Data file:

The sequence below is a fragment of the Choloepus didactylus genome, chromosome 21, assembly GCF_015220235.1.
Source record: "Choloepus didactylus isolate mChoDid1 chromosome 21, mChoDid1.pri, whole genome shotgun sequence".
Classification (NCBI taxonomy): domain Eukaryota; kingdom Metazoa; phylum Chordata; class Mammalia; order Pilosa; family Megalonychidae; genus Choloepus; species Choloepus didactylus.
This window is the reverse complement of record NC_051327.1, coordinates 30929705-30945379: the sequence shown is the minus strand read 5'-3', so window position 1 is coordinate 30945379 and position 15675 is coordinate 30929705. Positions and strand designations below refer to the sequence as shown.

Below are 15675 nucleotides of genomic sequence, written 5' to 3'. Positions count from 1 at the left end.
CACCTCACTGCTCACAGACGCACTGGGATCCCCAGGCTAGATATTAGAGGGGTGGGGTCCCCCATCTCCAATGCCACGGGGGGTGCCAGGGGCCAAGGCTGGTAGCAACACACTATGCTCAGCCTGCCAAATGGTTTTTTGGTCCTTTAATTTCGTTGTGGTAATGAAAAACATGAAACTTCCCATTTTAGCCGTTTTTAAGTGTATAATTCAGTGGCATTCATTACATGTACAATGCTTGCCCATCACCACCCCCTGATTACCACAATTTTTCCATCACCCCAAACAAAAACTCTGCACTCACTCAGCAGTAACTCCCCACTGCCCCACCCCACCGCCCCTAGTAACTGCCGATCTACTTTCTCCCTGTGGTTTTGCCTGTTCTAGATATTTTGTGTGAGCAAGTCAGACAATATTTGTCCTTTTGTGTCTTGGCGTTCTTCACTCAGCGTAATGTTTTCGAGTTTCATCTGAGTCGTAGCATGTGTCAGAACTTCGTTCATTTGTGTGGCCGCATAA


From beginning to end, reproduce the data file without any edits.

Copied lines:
The sequence below is a fragment of the Choloepus didactylus genome, chromosome 21, assembly GCF_015220235.1.
Source record: "Choloepus didactylus isolate mChoDid1 chromosome 21, mChoDid1.pri, whole genome shotgun sequence".
Classification (NCBI taxonomy): domain Eukaryota; kingdom Metazoa; phylum Chordata; class Mammalia; order Pilosa; family Megalonychidae; genus Choloepus; species Choloepus didactylus.
This window is the reverse complement of record NC_051327.1, coordinates 30929705-30945379: the sequence shown is the minus strand read 5'-3', so window position 1 is coordinate 30945379 and position 15675 is coordinate 30929705. Positions and strand designations below refer to the sequence as shown.

Below are 15675 nucleotides of genomic sequence, written 5' to 3'. Positions count from 1 at the left end.
CACCTCACTGCTCACAGACGCACTGGGATCCCCAGGCTAGATATTAGAGGGGTGGGGTCCCCCATCTCCAATGCCACGGGGGGTGCCAGGGGCCAAGGCTGGTAGCAACACACTATGCTCAGCCTGCCAAATGGTTTTTTGGTCCTTTAATTTCGTTGTGGTAATGAAAAACATGAAACTTCCCATTTTAGCCGTTTTTAAGTGTATAATTCAGTGGCATTCATTACATGTACAATGCTTGCCCATCACCACCCCCTGATTACCACAATTTTTCCATCACCCCAAACAAAAACTCTGCACTCACTCAGCAGTAACTCCCCACTGCCCCACCCCACCGCCCCTAGTAACTGCCGATCTACTTTCTCCCTGTGGTTTTGCCTGTTCTAGATATTTTGTGTGAGCAAGTCAGACAATATTTGTCCTTTTGTGTCTTGGCGTTCTTCACTCAGCGTAATGTTTTCGAGTTTCATCTGAGTCGTAGCATGTGTCAGAACTTCGTTCATTTGTGTGGCCGCATAA